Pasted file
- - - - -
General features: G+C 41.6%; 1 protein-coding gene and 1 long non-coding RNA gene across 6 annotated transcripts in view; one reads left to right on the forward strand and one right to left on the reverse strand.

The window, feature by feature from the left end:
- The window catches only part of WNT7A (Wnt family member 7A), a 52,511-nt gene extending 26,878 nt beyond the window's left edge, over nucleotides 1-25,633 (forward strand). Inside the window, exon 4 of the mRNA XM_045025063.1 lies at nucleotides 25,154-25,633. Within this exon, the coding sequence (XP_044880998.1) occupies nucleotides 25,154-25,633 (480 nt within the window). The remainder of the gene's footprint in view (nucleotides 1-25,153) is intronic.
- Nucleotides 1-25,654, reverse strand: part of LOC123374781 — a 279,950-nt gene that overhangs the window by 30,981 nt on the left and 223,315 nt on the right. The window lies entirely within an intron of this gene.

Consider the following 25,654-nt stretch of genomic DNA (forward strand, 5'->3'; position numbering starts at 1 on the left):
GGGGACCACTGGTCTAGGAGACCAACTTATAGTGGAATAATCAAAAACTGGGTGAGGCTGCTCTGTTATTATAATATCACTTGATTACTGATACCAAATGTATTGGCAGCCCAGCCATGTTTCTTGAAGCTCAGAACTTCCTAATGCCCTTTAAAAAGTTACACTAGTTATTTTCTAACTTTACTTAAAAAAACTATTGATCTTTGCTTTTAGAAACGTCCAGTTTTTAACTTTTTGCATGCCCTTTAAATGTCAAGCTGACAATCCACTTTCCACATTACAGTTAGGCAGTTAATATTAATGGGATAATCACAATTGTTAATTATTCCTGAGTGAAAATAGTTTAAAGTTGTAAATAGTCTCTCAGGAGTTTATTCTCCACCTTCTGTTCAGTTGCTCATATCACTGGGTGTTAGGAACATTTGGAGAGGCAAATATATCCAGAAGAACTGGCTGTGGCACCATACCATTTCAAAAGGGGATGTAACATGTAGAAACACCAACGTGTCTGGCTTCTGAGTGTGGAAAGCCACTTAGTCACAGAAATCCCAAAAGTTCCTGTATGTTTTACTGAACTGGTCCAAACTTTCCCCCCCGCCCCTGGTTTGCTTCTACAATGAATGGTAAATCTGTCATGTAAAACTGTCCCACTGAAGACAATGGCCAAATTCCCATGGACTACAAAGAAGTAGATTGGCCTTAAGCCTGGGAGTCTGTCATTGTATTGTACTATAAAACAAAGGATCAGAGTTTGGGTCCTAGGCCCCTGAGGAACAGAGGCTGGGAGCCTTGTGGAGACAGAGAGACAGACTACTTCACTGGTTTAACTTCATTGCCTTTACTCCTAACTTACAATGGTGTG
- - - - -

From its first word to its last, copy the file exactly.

General features: G+C 41.6%; 1 protein-coding gene and 1 long non-coding RNA gene across 6 annotated transcripts in view; one reads left to right on the forward strand and one right to left on the reverse strand.

The window, feature by feature from the left end:
- The window catches only part of WNT7A (Wnt family member 7A), a 52,511-nt gene extending 26,878 nt beyond the window's left edge, over nucleotides 1-25,633 (forward strand). Inside the window, exon 4 of the mRNA XM_045025063.1 lies at nucleotides 25,154-25,633. Within this exon, the coding sequence (XP_044880998.1) occupies nucleotides 25,154-25,633 (480 nt within the window). The remainder of the gene's footprint in view (nucleotides 1-25,153) is intronic.
- Nucleotides 1-25,654, reverse strand: part of LOC123374781 — a 279,950-nt gene that overhangs the window by 30,981 nt on the left and 223,315 nt on the right. The window lies entirely within an intron of this gene.

Consider the following 25,654-nt stretch of genomic DNA (forward strand, 5'->3'; position numbering starts at 1 on the left):
GGGGACCACTGGTCTAGGAGACCAACTTATAGTGGAATAATCAAAAACTGGGTGAGGCTGCTCTGTTATTATAATATCACTTGATTACTGATACCAAATGTATTGGCAGCCCAGCCATGTTTCTTGAAGCTCAGAACTTCCTAATGCCCTTTAAAAAGTTACACTAGTTATTTTCTAACTTTACTTAAAAAAACTATTGATCTTTGCTTTTAGAAACGTCCAGTTTTTAACTTTTTGCATGCCCTTTAAATGTCAAGCTGACAATCCACTTTCCACATTACAGTTAGGCAGTTAATATTAATGGGATAATCACAATTGTTAATTATTCCTGAGTGAAAATAGTTTAAAGTTGTAAATAGTCTCTCAGGAGTTTATTCTCCACCTTCTGTTCAGTTGCTCATATCACTGGGTGTTAGGAACATTTGGAGAGGCAAATATATCCAGAAGAACTGGCTGTGGCACCATACCATTTCAAAAGGGGATGTAACATGTAGAAACACCAACGTGTCTGGCTTCTGAGTGTGGAAAGCCACTTAGTCACAGAAATCCCAAAAGTTCCTGTATGTTTTACTGAACTGGTCCAAACTTTCCCCCCCGCCCCTGGTTTGCTTCTACAATGAATGGTAAATCTGTCATGTAAAACTGTCCCACTGAAGACAATGGCCAAATTCCCATGGACTACAAAGAAGTAGATTGGCCTTAAGCCTGGGAGTCTGTCATTGTATTGTACTATAAAACAAAGGATCAGAGTTTGGGTCCTAGGCCCCTGAGGAACAGAGGCTGGGAGCCTTGTGGAGACAGAGAGACAGACTACTTCACTGGTTTAACTTCATTGCCTTTACTCCTAACTTACAATGGTGTG